Last year, a fatal fire forced BP to shut down its Texas refinery, the knock-on effect of which is ongoing with full production there yet to resume.

Hurricanes off the West Coast of America last summer also caused extensive damage. The combined effect of hurricanes Rita, Wilma and Katrina has presented BP with a repair bill seen at $900 million at the last count.

Most recently BP has had to contend with claims that some of its traders were involved in alleged price fixing in the market for propane trading. BP has strenuously denied any wrongdoing and called in a team of external auditors to examine compliance procedures.

But it's not just BP: Exxon and Conoco are shareholders of Prudhoe Bay, the largest US field, and they either said nothing or knew nothing.

Let's add them to the axis of evil, and Alaska to that of unreliable oil provinces, along Nigeria, Iraq and the Gulf of Mexico, pronto.




Earlier Countdown diaries here: http://www.eurotrib.com/story/2006/7/14/103439/905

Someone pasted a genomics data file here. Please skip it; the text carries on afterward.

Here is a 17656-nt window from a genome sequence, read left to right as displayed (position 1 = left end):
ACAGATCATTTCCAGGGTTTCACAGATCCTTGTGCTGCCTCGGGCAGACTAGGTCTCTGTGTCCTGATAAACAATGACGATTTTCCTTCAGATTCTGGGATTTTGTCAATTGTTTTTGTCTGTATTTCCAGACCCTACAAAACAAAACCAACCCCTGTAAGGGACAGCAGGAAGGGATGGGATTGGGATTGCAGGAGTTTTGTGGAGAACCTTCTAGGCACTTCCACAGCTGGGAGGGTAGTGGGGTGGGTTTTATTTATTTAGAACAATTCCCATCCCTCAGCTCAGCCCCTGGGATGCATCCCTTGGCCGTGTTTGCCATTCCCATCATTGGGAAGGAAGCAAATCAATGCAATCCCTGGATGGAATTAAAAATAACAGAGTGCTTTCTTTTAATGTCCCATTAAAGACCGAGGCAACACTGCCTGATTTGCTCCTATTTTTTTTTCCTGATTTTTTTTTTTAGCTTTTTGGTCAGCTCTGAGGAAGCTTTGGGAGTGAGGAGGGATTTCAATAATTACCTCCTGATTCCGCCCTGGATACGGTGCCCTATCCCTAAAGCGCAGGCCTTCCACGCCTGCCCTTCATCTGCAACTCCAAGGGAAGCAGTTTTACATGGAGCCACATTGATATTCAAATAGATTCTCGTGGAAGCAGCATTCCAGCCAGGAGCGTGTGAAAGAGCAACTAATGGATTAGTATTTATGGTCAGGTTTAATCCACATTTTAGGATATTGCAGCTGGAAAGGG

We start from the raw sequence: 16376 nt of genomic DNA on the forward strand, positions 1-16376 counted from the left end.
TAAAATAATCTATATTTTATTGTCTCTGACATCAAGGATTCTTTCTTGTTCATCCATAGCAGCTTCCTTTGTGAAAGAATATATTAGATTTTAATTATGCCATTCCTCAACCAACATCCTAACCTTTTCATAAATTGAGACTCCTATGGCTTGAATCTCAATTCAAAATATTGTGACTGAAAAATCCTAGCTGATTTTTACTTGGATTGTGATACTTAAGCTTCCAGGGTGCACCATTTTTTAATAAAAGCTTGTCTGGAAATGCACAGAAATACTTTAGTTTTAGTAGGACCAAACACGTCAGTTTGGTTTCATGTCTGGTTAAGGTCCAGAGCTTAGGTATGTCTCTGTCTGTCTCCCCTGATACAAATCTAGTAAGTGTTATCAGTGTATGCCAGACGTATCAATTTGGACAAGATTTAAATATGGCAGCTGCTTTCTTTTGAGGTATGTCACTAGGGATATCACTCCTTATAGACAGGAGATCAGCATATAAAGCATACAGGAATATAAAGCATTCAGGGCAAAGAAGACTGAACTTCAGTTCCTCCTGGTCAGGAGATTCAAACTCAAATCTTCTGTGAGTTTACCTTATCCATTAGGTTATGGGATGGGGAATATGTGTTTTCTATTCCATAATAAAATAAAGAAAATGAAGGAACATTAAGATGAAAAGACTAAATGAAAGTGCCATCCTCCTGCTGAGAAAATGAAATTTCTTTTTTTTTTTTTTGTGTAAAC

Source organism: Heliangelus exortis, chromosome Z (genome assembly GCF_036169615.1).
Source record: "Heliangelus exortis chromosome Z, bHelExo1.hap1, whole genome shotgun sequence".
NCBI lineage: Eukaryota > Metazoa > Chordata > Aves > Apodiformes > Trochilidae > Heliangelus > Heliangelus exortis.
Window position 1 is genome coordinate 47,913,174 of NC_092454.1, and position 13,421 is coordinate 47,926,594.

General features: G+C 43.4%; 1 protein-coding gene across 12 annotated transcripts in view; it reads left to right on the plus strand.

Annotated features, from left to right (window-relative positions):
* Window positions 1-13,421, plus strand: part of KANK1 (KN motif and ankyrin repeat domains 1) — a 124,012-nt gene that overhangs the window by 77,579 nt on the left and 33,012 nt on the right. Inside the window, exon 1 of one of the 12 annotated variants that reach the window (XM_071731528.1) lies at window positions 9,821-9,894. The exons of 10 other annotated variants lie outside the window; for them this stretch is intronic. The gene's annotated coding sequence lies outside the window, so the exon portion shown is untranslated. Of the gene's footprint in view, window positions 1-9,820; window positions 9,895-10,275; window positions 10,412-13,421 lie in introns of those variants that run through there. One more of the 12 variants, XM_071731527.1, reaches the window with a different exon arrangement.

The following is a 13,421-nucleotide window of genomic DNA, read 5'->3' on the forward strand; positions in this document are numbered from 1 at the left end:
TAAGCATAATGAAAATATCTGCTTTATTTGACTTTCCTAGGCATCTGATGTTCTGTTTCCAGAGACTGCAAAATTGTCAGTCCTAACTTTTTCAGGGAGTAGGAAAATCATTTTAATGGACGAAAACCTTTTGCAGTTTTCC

I do miss these...

and of course, the dKos crosspost link: http://www.dailykos.com/story/2006/8/7/63425/25850

In the long run, we're all dead. John Maynard Keynes

by Jerome a Paris (etg@eurotrib.com) on Mon Aug 7th, 2006 at 07:05:44 AM EST
Here we go again...

By the way, I love these stories.

Peak oil is not an energy crisis. It is a liquid fuel crisis.

by Starvid on Mon Aug 7th, 2006 at 07:14:40 AM EST
I seem to recall that after Katrina, Gulf refineries were ordered/authorized to skimp on maintenance (as a matter of fact, here's an independent $100 person blogging about that as recently as April).

I wonder when that bill is going to come due.

The fact is that what we're experiencing right now is a top-down disaster. -Paul Krugman

by dvx (dvx.clt št gmail dotcom) on Mon Aug 7th, 2006 at 08:01:17 AM EST
Thanks, Jerome. This is an important topic obviously and I like the title a lot.

I have been thinking about it since this morning, wondering how this may affect the old-timers of the axis of evil, in particular Iran. On the one hand, it should boost Ahmadinejad. An attack on Iran would make oil even more expensive, hence less likely. Or on other hand, once we reach 100 bucks a barrel, it's pretty much Armageddon anyway, so why the hell not just go biblical on the middle-east. No party can be reelected with a $100 barrel. Once they appreciate this fact, what would they do?